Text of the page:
Carmen Driechel, community and Indigenous relations manager for Fortis BC, spoke to Cumberland council at a meeting on July 8. Photo by Mike Chouinard

Cumberland moves ahead on Fortis natural gas station

Project would use landfill as source for natural gas supply

The Village of Cumberland has agreed to help find a site in the community for a proposed vehicle filling station for Fortis BC.

The natural gas utility has been meeting with local and regional government representatives about establishing a station to use gas produced from landfill sites to help fuel vehicles, specifically the area’s waste collection vehicles. Staff made a recommendation for the Village to move ahead with the plan.

“I’m really happy to see this recommendation,” said Coun. Sean Sullivan, who followed with the motion approved by the rest of council.

The motion calls for staff to work with Fortis BC to find a location for a compressed natural gas (CNG) or renewable CNG (R-CNG) multi-fueling station in Cumberland, to consider a requirement for CNG or R-CNG to be in new waste collection contracts and for the matter of the multi-fueling station to be referred to the July 26 strategic planning session.

Carmen Driechel, community and Indigenous relations manager for Fortis BC, had spoken to council earlier in July about the plan and to ask for local support. With Cumberland the site of the region’s landfill, this week’s decision by council was perhaps not surprising. Technology now allows gas to be collected at landfill sites.

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“The conversation around climate action is obviously important to all of us,” she said at the July 8 meeting. “There are some immediate opportunities that we can work [on] together to make a difference in the Comox Valley…. Right now, there’s an opportunity with the federal government.”

Fortis distributes natural gas on the Island, Driechel said, and is looking for solutions as a transition to cleaner forms of energy. Transportation is one area where they can make changes in the present, she said, such as with medium-scale trucks, such as waste haulers. Province-wide, commercial transportation accounts for about a quarter of emissions, but in the Comox Valley, the number is closer to 60 per cent. By switching from diesel for waste haulers would help reduce emissions, she said, adding the trucks also are quieter when running on CNG and do not release particulate matter associated with other fuels.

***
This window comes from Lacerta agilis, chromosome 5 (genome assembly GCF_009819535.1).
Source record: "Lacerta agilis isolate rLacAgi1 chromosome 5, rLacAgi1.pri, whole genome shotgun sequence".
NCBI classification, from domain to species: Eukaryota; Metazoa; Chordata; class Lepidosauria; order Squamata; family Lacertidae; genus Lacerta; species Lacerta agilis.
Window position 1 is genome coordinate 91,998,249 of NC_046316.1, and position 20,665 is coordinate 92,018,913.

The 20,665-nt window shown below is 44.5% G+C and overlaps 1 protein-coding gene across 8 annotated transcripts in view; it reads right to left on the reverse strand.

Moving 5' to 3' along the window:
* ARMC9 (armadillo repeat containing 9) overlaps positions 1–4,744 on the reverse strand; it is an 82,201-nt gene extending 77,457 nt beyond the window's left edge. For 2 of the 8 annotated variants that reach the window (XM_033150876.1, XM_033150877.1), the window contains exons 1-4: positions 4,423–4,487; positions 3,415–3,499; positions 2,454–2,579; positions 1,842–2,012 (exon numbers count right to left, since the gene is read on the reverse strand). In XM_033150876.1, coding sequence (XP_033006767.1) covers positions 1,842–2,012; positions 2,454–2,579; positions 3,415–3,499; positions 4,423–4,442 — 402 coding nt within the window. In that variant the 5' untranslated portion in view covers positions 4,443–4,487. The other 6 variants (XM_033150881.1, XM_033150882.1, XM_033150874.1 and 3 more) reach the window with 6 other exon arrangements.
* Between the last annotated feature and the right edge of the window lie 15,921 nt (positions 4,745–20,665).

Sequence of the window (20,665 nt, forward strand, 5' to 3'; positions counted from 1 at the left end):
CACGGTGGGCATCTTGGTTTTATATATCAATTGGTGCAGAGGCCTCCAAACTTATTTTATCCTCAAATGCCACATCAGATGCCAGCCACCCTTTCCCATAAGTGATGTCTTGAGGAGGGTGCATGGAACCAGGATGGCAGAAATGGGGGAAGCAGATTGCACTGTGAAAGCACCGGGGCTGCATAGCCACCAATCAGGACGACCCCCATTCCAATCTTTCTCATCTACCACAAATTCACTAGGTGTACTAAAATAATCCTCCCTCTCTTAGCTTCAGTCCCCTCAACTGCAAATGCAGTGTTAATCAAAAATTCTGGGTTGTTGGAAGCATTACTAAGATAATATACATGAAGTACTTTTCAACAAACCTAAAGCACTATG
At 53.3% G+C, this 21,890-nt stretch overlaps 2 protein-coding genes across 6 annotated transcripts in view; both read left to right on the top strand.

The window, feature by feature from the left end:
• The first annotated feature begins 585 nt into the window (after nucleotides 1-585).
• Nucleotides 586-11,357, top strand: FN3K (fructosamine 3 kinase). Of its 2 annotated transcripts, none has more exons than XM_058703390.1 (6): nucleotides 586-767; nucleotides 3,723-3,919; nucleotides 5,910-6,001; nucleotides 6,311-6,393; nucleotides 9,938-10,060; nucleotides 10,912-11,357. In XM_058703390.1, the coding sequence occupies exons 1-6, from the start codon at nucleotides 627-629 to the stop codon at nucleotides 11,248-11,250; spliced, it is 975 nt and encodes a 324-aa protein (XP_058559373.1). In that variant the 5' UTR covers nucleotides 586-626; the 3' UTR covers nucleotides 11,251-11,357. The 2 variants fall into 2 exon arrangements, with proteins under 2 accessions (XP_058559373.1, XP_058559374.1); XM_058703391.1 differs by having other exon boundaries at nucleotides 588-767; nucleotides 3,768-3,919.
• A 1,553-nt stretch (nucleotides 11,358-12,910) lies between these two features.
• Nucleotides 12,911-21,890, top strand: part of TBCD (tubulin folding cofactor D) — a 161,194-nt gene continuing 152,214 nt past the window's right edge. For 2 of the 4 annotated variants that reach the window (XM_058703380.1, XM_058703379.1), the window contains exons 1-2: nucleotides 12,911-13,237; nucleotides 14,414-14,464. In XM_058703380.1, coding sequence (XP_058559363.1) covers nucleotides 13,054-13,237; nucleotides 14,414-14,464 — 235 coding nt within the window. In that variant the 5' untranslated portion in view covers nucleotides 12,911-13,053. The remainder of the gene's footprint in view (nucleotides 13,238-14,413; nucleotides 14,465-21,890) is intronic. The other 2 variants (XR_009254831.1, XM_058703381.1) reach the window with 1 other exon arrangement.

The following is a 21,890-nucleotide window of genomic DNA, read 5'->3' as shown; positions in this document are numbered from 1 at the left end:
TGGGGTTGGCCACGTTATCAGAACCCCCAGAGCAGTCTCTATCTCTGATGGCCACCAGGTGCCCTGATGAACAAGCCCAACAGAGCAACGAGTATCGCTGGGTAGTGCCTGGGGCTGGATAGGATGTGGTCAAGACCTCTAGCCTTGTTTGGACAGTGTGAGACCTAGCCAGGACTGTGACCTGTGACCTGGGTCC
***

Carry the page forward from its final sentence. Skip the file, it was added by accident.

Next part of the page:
“What we need to find is a place to put this station,” Driechel said. “These stations would be available to waste haulers but also to all of the other commercial fleets in your area.”

Eventually, she said the site could provide opportunities for hydrogen fueling or EV fast charging.

In an earlier email, she had said Fortis has the opportunity for funding through a Natural Resources Canada program to build a station, with the aim of transitioning from high-carbon fuels. Fortis, however, needed to hear from any local government quickly because of a requirement to submit an application to Natural Resources Canada by August.

At the end of Monday’s meeting, Cumberland resident and former mayoral candidate Eduardo Uranga had questions for council about the fueling station plan. He expressed doubt about how much of the fuel from the landfill would be used by waste haulers.

“This is something that needs to be addressed before they get a site,” he said. “They don’t even know if they have the gas.”

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